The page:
Boulder, Colorado is the least affordable city in America that is not in California, Hawaii, or the New York City urban area. Boulder’s unaffordability is directly due to a combination of land-use policies, including a greenbelt that is nine times larger than the city itself and limits on the number of building permits that the city can issue each year.
A new report published by Colorado’s Independence Institute argues that these land-use policies violate the Fair Housing Act and must be repealed. Thanks to these policies, the black population of Boulder is declining despite the fact that the city’s overall population is growing. Boulder also has one of the lowest homeownership rates of any city in the country, and it is especially low for blacks, who, more than whites, are increasingly forced to live in high-density, multifamily housing instead of single-family homes.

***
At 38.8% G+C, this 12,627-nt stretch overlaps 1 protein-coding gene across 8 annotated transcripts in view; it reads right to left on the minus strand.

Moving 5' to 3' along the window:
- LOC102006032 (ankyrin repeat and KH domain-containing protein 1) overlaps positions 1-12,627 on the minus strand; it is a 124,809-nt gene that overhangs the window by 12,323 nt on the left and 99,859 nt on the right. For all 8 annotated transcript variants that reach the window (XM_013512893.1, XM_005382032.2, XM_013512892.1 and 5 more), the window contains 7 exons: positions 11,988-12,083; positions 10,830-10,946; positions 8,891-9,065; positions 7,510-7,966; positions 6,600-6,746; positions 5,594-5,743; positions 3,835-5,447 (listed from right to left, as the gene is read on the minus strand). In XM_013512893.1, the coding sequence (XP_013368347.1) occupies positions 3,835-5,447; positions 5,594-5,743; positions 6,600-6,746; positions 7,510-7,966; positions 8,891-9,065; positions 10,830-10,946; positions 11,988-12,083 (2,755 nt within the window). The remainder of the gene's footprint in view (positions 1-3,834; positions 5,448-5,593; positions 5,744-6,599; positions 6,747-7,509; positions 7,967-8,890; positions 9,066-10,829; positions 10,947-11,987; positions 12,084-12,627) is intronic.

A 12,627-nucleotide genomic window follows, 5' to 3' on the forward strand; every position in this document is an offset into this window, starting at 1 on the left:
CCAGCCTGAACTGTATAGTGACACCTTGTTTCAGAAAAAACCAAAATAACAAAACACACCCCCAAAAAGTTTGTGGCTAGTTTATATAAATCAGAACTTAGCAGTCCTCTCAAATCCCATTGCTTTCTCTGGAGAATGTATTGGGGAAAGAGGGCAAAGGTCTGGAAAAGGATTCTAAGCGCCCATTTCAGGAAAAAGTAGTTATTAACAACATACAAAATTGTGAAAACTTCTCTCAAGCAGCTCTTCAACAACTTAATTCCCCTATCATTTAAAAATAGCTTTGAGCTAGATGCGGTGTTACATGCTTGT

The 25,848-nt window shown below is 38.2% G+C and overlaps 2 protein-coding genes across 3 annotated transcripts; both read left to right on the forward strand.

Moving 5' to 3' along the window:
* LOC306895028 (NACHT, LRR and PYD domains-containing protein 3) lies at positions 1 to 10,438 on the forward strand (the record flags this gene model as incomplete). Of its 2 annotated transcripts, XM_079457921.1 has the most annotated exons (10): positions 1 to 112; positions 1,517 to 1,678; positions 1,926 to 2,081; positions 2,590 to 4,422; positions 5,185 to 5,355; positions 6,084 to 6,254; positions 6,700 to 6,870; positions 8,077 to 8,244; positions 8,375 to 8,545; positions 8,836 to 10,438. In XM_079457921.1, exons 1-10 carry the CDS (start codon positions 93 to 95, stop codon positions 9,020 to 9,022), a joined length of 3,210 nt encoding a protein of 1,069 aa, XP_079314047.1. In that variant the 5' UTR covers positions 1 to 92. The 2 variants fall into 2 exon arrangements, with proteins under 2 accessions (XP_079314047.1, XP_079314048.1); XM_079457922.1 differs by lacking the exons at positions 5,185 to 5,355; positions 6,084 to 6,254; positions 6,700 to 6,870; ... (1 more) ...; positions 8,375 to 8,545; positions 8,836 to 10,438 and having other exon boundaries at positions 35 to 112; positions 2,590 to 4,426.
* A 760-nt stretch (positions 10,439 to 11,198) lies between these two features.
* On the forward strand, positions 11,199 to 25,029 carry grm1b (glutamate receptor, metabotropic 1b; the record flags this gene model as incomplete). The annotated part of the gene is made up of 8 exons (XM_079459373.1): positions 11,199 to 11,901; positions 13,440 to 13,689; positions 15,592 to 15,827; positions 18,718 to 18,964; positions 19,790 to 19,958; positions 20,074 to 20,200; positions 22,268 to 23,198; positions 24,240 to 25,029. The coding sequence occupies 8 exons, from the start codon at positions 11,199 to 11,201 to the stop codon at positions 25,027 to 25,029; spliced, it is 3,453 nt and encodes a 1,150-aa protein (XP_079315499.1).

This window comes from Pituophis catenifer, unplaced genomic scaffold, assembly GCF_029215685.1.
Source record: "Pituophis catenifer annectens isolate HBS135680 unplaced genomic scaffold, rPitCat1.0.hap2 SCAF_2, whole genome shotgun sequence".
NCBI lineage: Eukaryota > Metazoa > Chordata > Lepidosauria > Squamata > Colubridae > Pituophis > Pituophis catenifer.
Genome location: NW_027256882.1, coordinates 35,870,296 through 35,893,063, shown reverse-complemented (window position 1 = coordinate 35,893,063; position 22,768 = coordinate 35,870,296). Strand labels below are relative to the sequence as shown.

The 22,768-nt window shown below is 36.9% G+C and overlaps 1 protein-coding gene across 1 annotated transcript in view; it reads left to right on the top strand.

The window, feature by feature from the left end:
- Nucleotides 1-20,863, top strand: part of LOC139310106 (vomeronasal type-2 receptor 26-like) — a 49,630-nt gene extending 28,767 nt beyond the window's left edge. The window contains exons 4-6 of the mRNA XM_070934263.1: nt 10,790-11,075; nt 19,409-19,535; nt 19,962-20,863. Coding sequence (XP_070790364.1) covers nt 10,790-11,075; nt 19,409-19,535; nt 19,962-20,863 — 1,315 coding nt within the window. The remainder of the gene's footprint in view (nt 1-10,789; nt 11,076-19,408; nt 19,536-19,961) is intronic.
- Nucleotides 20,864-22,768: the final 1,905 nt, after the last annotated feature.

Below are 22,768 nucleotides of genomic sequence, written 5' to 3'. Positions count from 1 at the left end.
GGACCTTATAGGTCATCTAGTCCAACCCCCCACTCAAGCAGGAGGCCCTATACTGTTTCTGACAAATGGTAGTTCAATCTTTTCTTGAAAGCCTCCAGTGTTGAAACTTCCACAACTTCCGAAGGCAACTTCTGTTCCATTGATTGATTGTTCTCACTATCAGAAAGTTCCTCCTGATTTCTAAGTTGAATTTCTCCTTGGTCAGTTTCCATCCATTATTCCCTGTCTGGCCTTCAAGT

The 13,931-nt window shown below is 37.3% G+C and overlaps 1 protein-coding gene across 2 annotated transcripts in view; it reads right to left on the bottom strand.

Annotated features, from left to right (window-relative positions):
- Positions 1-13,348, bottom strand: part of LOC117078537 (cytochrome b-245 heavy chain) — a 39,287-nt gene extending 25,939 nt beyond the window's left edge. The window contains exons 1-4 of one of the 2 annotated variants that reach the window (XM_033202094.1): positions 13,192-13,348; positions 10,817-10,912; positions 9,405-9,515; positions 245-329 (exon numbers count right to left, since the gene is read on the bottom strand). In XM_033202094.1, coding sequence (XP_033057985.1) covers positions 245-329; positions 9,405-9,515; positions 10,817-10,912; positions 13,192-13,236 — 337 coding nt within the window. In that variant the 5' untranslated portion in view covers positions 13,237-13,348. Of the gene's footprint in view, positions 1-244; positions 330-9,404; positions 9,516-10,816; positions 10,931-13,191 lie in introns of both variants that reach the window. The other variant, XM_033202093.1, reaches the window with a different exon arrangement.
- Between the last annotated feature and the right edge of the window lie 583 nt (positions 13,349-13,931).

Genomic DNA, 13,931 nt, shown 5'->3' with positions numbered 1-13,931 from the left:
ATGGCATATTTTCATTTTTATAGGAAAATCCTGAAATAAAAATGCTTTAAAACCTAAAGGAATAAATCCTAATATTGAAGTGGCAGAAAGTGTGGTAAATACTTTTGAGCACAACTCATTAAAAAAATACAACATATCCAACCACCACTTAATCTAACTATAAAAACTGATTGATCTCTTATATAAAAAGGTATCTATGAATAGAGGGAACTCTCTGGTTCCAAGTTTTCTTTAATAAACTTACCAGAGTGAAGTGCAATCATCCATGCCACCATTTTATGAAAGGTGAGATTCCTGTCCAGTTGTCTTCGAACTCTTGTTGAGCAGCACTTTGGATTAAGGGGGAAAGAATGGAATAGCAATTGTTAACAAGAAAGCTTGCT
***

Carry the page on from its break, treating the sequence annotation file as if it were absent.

Denver isn’t as unaffordable as Boulder, but an urban-growth boundary has made it less affordable than many other urban areas. This is also beginning to have an effect on black populations.
Under the Department of Housing & Urban Development’s disparate-impact rule, land-use laws that make housing expensive and force low-income minorities to leave are legally the equivalent of putting up a sign saying, “No blacks allowed.” The Supreme Court has endorsed this interpretation of the law, and while it is controversial, Boulder, Denver, and other cities that have made housing expensive are vulnerable to civil-rights lawsuits.
Although written for Colorado, this report is similar to a report previously published about Hawaii’s land-use policies by the Grassroots Institute and another about Oregon’s land-use laws published by the Cascade Policy Institute. All of these places are ripe for a challenge to local land-use laws on fair housing grounds.